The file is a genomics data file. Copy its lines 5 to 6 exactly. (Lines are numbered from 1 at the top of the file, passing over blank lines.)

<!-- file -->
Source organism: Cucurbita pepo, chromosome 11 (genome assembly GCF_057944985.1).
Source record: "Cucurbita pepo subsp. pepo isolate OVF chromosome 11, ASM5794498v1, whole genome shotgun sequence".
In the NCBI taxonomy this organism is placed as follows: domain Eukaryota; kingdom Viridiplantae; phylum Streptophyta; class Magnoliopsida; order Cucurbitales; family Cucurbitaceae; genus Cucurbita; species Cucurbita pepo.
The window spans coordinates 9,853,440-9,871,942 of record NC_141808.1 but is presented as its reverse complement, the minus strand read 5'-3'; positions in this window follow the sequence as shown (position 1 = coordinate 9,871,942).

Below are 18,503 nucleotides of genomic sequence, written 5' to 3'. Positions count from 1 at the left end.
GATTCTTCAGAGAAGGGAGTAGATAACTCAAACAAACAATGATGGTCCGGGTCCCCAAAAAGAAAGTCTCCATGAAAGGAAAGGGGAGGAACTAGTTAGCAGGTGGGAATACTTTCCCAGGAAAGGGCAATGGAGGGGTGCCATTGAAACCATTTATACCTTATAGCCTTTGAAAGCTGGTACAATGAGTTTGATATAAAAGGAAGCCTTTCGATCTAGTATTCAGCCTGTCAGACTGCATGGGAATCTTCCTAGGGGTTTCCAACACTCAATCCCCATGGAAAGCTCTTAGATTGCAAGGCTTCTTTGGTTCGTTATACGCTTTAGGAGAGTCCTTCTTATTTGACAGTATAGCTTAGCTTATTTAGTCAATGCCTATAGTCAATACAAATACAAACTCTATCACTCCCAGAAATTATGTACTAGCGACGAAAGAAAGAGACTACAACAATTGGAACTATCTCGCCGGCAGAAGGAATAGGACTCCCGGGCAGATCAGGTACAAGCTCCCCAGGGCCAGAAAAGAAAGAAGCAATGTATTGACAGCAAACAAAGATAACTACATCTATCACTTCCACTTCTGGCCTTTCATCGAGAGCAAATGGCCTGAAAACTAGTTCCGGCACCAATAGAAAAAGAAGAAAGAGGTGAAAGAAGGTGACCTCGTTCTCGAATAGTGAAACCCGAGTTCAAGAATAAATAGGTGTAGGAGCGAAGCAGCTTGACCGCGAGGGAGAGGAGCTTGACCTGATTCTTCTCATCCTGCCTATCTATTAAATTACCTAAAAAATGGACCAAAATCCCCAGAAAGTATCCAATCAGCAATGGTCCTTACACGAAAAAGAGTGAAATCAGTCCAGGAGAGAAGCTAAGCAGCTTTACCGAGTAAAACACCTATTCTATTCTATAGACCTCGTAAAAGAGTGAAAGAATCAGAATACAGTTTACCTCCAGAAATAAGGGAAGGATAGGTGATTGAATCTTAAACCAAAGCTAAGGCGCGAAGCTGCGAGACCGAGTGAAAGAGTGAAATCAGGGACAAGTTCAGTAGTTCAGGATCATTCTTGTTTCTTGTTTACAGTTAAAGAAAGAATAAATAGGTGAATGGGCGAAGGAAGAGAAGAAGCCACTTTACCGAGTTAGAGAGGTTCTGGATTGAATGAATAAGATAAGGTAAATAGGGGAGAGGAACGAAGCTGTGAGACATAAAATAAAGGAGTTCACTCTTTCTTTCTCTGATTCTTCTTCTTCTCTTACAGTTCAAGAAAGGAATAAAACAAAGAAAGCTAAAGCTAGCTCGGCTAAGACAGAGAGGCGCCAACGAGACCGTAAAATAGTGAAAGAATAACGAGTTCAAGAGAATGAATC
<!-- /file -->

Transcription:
Below are 18,503 nucleotides of genomic sequence, written 5' to 3'. Positions count from 1 at the left end.
GATTCTTCAGAGAAGGGAGTAGATAACTCAAACAAACAATGATGGTCCGGGTCCCCAAAAAGAAAGTCTCCATGAAAGGAAAGGGGAGGAACTAGTTAGCAGGTGGGAATACTTTCCCAGGAAAGGGCAATGGAGGGGTGCCATTGAAACCATTTATACCTTATAGCCTTTGAAAGCTGGTACAATGAGTTTGATATAAAAGGAAGCCTTTCGATCTAGTATTCAGCCTGTCAGACTGCATGGGAATCTTCCTAGGGGTTTCCAACACTCAATCCCCATGGAAAGCTCTTAGATTGCAAGGCTTCTTTGGTTCGTTATACGCTTTAGGAGAGTCCTTCTTATTTGACAGTATAGCTTAGCTTATTTAGTCAATGCCTATAGTCAATACAAATACAAACTCTATCACTCCCAGAAATTATGTACTAGCGACGAAAGAAAGAGACTACAACAATTGGAACTATCTCGCCGGCAGAAGGAATAGGACTCCCGGGCAGATCAGGTACAAGCTCCCCAGGGCCAGAAAAGAAAGAAGCAATGTATTGACAGCAAACAAAGATAACTACATCTATCACTTCCACTTCTGGCCTTTCATCGAGAGCAAATGGCCTGAAAACTAGTTCCGGCACCAATAGAAAAAGAAGAAAGAGGTGAAAGAAGGTGACCTCGTTCTCGAATAGTGAAACCCGAGTTCAAGAATAAATAGGTGTAGGAGCGAAGCAGCTTGACCGCGAGGGAGAGGAGCTTGACCTGATTCTTCTCATCCTGCCTATCTATTAAATTACCTAAAAAATGGACCAAAATCCCCAGAAAGTATCCAATCAGCAATGGTCCTTACACGAAAAAGAGTGAAATCAGTCCAGGAGAGAAGCTAAGCAGCTTTACCGAGTAAAACACCTATTCTATTCTATAGACCTCGTAAAAGAGTGAAAGAATCAGAATACAGTTTACCTCCAGAAATAAGGGAAGGATAGGTGATTGAATCTTAAACCAAAGCTAAGGCGCGAAGCTGCGAGACCGAGTGAAAGAGTGAAATCAGGGACAAGTTCAGTAGTTCAGGATCATTCTTGTTTCTTGTTTACAGTTAAAGAAAGAATAAATAGGTGAATGGGCGAAGGAAGAGAAGAAGCCACTTTACCGAGTTAGAGAGGTTCTGGATTGAATGAATAAGATAAGGTAAATAGGGGAGAGGAACGAAGCTGTGAGACATAAAATAAAGGAGTTCACTCTTTCTTTCTCTGATTCTTCTTCTTCTCTTACAGTTCAAGAAAGGAATAAAACAAAGAAAGCTAAAGCTAGCTCGGCTAAGACAGAGAGGCGCCAACGAGACCGTAAAATAGTGAAAGAATAACGAGTTCAAGAGAATGAATC